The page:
Capital Gains on Equity Shares: Types, Calculation, Tax Rates and More

A capital gain or appreciation arises when there is a growth in the price of a capital asset, which increases its value over its purchase price. The price of an asset fluctuates regularly depending on its performance in the market. In simple words, capital gains on shares refer to the profit made by investors who sell an asset (equity shares) at a higher price than what they originally paid for it.

The capital gain can be categorized into two types depending on how long investors hold their shares. Capital gains on shares can be termed long-term (if held for more than 12 months, 24 months, or 36 months, depending on the type of asset) or short-term (if held for less than 12 months).

Long-Term Capital Gain on Shares

Long-term capital gains on shares are profits generated from the sale of equity shares that an investor has owned for over 12 months at the time of sale. The gain is the net profit investors enjoy while selling this asset before any capital gains tax on shares is charged.

However, this time period of 12 months is only considered when talking about listed equity shares. These are the shares traded on exchanges like the NSE, BSE, etc. In the case of unlisted shares, long-term capital gains are referred to as the gains generated from assets held by an investor for 24 to 36 months or longer.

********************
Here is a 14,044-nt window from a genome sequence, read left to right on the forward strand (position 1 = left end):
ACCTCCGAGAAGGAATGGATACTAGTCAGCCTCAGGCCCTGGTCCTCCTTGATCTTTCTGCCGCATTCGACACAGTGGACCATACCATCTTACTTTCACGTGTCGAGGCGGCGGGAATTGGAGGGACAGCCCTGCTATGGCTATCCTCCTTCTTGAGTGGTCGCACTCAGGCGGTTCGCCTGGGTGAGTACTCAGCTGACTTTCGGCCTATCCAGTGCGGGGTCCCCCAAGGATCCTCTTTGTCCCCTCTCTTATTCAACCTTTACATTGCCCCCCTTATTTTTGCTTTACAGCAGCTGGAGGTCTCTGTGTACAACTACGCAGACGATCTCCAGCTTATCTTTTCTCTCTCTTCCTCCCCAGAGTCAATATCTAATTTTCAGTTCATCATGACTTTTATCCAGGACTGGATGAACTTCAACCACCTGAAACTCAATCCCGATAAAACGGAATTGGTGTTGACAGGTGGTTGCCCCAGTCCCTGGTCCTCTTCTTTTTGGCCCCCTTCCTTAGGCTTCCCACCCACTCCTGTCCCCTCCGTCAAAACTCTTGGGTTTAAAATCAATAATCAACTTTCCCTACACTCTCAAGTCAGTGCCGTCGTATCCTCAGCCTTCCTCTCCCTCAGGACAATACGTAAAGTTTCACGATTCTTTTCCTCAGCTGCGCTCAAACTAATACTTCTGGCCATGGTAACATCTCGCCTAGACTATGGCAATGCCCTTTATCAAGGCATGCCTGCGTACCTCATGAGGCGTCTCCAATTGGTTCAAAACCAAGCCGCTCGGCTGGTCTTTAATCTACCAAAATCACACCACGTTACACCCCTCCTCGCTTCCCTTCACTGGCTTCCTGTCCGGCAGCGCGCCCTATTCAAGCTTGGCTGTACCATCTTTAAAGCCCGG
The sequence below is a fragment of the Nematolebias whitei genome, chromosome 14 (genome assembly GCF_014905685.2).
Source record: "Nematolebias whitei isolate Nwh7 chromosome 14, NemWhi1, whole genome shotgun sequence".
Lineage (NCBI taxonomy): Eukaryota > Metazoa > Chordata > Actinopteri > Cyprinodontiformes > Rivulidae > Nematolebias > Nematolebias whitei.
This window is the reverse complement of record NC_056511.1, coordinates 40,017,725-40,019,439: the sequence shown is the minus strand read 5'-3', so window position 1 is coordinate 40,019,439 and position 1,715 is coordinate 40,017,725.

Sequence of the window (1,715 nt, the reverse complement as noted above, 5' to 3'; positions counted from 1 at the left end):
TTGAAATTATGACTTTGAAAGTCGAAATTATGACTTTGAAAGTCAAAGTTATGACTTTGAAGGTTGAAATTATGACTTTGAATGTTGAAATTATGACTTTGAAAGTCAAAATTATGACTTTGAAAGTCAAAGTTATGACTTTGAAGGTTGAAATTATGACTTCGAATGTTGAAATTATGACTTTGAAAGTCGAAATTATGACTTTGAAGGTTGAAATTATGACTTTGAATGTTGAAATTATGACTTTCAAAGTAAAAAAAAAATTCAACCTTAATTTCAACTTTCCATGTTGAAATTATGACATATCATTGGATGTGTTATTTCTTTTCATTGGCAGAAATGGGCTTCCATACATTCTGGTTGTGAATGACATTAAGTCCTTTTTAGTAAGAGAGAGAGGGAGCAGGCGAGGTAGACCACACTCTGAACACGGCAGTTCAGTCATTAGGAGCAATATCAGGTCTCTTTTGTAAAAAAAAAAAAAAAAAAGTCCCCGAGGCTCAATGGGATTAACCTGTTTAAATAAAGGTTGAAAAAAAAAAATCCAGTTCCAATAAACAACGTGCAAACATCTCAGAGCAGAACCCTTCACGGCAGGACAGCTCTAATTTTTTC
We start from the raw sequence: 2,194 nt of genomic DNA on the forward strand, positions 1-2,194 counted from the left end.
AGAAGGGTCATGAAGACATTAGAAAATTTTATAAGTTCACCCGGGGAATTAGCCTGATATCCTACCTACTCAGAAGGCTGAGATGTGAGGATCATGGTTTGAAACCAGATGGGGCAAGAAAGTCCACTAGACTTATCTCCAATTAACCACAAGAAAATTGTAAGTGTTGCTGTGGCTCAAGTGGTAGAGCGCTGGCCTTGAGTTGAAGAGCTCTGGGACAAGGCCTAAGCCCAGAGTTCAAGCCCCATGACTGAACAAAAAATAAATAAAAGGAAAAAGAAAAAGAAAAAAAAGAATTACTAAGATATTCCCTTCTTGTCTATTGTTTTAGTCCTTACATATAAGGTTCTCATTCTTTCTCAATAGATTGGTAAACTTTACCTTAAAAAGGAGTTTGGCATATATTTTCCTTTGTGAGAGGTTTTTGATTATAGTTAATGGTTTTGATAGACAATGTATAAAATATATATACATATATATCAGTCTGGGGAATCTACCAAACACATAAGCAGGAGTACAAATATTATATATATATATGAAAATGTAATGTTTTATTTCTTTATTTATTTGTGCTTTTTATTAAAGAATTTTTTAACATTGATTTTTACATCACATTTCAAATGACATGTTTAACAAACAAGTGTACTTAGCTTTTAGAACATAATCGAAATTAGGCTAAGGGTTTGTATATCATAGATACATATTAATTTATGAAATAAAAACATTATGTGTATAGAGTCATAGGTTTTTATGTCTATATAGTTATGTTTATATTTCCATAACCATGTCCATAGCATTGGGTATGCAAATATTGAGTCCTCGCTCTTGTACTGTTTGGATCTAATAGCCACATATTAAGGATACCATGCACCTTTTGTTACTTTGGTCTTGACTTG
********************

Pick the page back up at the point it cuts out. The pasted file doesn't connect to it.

Short-Term Capital Gain on Shares

Gains generated from shares held for a period shorter than 12 months (for listed equity shares) or 36 months (for unlisted equity shares) are regarded as short-term capital gains on shares.

Calculation of Capital Gain on Equity Shares

Calculating capital gains on shares differs for both short and long-term equity shares. Let's understand how one can easily calculate the value of both short-term and long-term capital gain on equity shares by using an example for each.

Computation of Short-Term Capital Gains on Shares

Short-term capital gains can be calculated by deducting the following two items from the current total value of shares:

• Brokerage fees or other charges associated with the sale of the equity shares.
• Purchase price of the shares.

Example of Short-Term Capital Gains on Shares

Sudeep bought 300 shares of a listed company in February 2022 at Rs. 145 per share, paying a total of Rs. 43,500. He sold them for Rs. 200 per share in July 2022, after 5 months, at Rs. 60,000. Let us find out how much his short-term capital gains on shares will be.

Total sales value= Rs.60,000

Brokerage fee at 0.5%= Rs.300

Total purchase price= Rs.43,500

Therefore, the short-term capital gain made by Sudeep=Rs. 60,000 - (Rs. 43,500+ Rs.300) =Rs.16,200

Computation of Long-Term Capital Gains on Shares

The long-term capital gains on shares can be determined by subtracting the following two items from the current total value of sale:

• Brokerage fees or other expenses related to the sale of equity shares
• Indexed purchase price of the shares

Indexation is applicable only during the calculation of long-term capital gain. It is a process to arrive at the correct price by incorporating inflation into the calculation of capital gains. Indexed cost is determined by adjusting the price against the increase in the asset's value due to inflation.

Example of Long-Term Capital Gains on Shares

Let’s consider that Sudeep bought 200 shares of a listed company in November 2018 at the rate of Rs. 130 per share and paid a total amount of Rs. 26,000 for them. He then sold the acquired shares for Rs.155 per share on June 2020, after 1 year and 6 months, at Rs. 31,000.

In this case, the indexed purchase price of shares must be calculated to find the long-term capital gain on purchased shares.